First DriveLuxury rear-drive coupé aims to appeal to keener drivers with a 329bhp twin-turbo petrol V6 and a host of AMG upgrades
First DriveMerc’s mid-sized two-door continues to stand out, and adds style, richness and refinement to its repertoire
I don’t recall thinking the Mercedes-Benz E 320 was falling off the pace, but clearly the decision-makers in Stuttgart are a hard bunch to please.
They’ve just axed the E 320 with its three-valve-per-cylinder 3.2-litre V6; in its place is a new E 350 running a more-advanced four-valve-per-cylinder 3.5-litre V6. First seen in the SLK 350, the alloy-block engine uses a two-stage inlet manifold and continually adjustable intake and outlet camshafts to dish up 268bhp at 6000rpm (up from 221bhp) along with 258lb ft of torque from 2400 to 5000rpm (up from 232lb ft).
Crucially, the power-to-weight ratio has risen, the E 350 outclassing the E 320 by 26bhp-per-tonne despite carrying an extra 35kg at 1680kg. This helps it slice 0.8sec from the 0-62mph time to 6.9sec and adds 3mph to the top speed (now 155mph), while improving fuel consumption by 1.5mpg in city driving and slightly reducing CO2 emissions. The new engine is also the perfect companion for the now-standard 7G-Tronic seven-speed automatic gearbox.
But the on-paper improvements, impressive as they are, pale next to the gains in response and sportiness. Drive the E 350 and you’ll question whether the V8 E 500 is still a pertinent buy. In real-world driving there is not much between them. The E 350 goes about its business in a highly efficient and seemingly effortless manner, without ever becoming too vocal or annoyingly harsh. There are no discernable peaks or troughs in the power delivery. Once you’ve tapped into the torque it is extraordinarily linear. And, best of all, it loves to rev. Peak power is produced at 6000rpm, but keep your foot planted and it hauls all the way to the 6200rpm change-up point with great enthusiasm.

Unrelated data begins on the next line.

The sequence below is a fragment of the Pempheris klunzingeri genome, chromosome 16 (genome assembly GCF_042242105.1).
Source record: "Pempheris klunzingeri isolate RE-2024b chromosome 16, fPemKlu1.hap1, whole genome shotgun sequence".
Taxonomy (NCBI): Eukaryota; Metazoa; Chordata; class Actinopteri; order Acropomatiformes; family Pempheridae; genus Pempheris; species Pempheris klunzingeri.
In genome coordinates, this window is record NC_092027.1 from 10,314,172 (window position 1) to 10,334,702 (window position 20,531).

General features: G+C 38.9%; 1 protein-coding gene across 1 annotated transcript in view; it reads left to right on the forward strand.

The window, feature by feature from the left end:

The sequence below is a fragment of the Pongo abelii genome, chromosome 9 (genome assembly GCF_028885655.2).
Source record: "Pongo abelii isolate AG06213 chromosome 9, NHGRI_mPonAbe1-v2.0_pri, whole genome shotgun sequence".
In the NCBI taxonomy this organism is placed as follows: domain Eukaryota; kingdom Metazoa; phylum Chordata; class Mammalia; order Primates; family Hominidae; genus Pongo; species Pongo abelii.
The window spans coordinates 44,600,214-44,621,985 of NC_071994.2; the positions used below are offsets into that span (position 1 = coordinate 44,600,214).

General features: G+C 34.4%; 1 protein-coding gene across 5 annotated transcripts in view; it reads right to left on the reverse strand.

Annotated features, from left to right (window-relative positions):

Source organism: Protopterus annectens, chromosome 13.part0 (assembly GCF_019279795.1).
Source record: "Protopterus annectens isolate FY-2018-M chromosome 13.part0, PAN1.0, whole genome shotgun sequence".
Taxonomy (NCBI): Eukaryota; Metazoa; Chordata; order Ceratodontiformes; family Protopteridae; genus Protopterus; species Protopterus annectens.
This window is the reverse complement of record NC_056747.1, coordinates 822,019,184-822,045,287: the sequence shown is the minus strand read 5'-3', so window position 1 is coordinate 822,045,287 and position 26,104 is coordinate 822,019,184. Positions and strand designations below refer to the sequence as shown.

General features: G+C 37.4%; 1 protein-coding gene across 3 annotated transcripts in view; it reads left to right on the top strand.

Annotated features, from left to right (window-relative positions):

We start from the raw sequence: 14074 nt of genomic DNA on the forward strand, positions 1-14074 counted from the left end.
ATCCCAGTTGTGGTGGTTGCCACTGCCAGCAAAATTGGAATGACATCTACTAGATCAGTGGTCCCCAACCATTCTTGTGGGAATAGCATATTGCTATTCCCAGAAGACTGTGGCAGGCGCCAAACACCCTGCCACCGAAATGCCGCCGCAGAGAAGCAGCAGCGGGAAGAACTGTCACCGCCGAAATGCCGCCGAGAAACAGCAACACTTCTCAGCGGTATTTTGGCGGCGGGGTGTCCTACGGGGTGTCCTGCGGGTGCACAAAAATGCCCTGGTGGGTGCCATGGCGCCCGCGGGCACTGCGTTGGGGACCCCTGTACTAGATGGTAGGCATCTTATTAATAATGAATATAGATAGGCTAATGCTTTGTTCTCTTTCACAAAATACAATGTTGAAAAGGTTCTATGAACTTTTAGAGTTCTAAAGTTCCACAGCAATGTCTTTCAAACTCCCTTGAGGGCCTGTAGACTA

Mercedes is also introducing an optional sport package on all models. Along with exterior styling and interior trim alterations, it brings mechanical changes, including a more direct steering ratio (16.3:1 v 14.7:1) with speed-sensitive assistance, stiffer springs and firmer dampers, more powerful brakes (330mm discs all round) and unique 18-inch alloy wheels shod with 245/40 front and 265/35 rear tyres. Together, they provide added body control and improved grip levels.
As impressive as it was, the E 320 is outclassed by the E 350. The characterful engine is a clear step forward and with the new sports package it makes for a far more engaging drive.